For the past three months the Coronavirus has caused stress and anxiety to individuals throughout the world. With the many restrictions that individuals still have to follow such as practicing social distancing and wearing masks into public places their stress and anxiety has not decreased. Even though the population is grateful to have essential businesses like grocery stores open, there has been conflict in the Pittsburgh region. The popular grocery store in Western Pennsylvania, Giant Eagle, is being sued by customers who have breathing problems over the company’s mask policy. Currently, there have been six customers who have come forward who have breathing problems saying that Giant Eagle has treated them as “lepers” instead of “guests”. These customers feel this way because they were rejected from coming into the stores without wearing masks due to their health conditions.
This event of rejection into to the stores caused the customers to file six lawsuits in federal court under the Americans with Disabilities Act, or ADA. This act does not allow discrimination against any disabilities within employment, state and local government, public places, commercial facilities, transportation, and telecommunication. In the month of April Gov. Tom Wolf made it a requirement to wear masks inside public places. This requirement contains it’s exceptions especially for the individuals who cannot wear one due to a medical condition. So far Giant Eagle has ignored the provision made by the Gov. Tom Wolf.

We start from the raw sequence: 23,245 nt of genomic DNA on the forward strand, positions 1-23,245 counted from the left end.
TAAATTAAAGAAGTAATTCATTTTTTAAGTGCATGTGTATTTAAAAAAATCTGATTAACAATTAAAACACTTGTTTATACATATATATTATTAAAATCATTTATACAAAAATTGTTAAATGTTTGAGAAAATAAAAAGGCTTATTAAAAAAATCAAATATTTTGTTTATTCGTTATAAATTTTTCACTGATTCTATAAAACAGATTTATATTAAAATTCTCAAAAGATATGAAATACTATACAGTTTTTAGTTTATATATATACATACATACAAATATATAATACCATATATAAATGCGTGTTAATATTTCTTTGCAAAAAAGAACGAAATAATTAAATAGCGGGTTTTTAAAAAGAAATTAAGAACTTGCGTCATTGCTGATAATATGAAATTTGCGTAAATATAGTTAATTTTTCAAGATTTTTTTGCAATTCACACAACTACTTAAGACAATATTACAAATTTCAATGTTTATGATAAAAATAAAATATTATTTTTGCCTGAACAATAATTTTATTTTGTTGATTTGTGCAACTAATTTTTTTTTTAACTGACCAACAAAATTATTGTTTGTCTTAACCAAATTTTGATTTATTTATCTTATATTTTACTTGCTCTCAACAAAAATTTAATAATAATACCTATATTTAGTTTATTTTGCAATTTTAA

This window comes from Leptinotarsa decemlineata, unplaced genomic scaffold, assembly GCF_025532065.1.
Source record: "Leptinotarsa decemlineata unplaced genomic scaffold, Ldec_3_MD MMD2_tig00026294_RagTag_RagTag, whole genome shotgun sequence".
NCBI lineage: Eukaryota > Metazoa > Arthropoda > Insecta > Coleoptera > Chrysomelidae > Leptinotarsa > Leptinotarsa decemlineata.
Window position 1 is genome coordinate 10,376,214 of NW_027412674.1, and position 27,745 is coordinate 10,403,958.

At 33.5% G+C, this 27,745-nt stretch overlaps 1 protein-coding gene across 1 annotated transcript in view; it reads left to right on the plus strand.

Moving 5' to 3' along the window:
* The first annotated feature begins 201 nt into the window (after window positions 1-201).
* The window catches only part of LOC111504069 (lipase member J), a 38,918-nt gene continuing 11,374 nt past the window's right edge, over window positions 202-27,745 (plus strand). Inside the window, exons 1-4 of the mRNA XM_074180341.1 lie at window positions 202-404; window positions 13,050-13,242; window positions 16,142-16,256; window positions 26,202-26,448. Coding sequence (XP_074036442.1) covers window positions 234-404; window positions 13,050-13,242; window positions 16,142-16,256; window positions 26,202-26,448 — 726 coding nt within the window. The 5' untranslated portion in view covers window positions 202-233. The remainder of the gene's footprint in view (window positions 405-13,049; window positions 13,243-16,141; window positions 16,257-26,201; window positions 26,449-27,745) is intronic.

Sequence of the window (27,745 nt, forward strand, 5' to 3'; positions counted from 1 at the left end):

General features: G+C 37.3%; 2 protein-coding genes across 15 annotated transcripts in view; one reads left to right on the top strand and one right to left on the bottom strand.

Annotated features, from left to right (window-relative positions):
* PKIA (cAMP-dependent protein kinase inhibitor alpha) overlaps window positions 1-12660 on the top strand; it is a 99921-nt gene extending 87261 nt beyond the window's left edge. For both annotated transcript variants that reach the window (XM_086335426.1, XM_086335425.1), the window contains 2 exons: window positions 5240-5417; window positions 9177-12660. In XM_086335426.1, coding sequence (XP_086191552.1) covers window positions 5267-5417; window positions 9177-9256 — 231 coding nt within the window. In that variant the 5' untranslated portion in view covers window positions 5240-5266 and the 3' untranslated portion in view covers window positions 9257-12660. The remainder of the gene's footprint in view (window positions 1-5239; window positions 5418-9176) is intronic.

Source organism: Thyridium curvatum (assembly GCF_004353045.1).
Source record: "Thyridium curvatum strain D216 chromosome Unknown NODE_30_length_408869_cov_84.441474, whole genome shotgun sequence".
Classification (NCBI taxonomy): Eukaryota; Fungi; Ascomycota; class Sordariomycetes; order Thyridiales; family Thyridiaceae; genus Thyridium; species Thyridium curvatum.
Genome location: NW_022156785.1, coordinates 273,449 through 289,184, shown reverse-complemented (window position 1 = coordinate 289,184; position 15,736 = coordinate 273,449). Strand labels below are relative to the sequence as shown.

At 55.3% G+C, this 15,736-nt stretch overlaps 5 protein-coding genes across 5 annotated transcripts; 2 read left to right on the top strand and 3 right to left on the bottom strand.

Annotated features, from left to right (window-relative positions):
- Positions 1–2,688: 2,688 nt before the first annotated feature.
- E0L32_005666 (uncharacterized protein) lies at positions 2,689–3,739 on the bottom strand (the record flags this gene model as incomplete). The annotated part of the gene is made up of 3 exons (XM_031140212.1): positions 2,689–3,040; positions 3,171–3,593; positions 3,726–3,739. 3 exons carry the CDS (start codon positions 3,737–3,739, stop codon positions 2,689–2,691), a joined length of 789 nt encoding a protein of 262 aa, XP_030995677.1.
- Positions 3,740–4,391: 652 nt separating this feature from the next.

A customer by the name of Paul Shepard who lives in Vandergrift explained that he was denied into going into the Allegheny Towne Center Giant Eagle. He is an Army veteran with respiratory complications that do not allow for him to wear a face mask. Upon entering the store with a face shield and explaining to the manager his situation he got turned away by the manager’s careless attitude. After Shepard tried explaining to the manager about the ADA the manager told him that Giant Eagle follows the governor’s mandate. Giant Eagle offers curbside pick-up for people who cannot go inside the store. Paul Shepard’s lawsuit explained that the manager had offered this to Shepard as a resolution and to come back in three hours to pick up his groceries, but then got told that they Allegheny Towne Center Giant Eagle did not offer that service.
Another customer by the name of Debbie Vidovich who currently lives in Franklin Township has similar health issues as Paul Shepard and went through a similar scenario when trying to shop at a Giant Eagle location in Cranberry. Originally an employee let her inside the store without her mask, but then someone called the police on her. Without wearing her mask in a public place, the police told her she could be charged with trespassing.
Not only the Allegheny Towne Center and Cranberry Giant Eagles are being sued, but there have been other incidents in the Monroeville and McKeesport locations. After many made comments went through a store’s spokesperson, the spokesperson explained not all the stores are corporate-owned but they could not provide a proper breakdown of the store’s policies. As of now Giant Eagle is awaiting the suits so they can provide comments.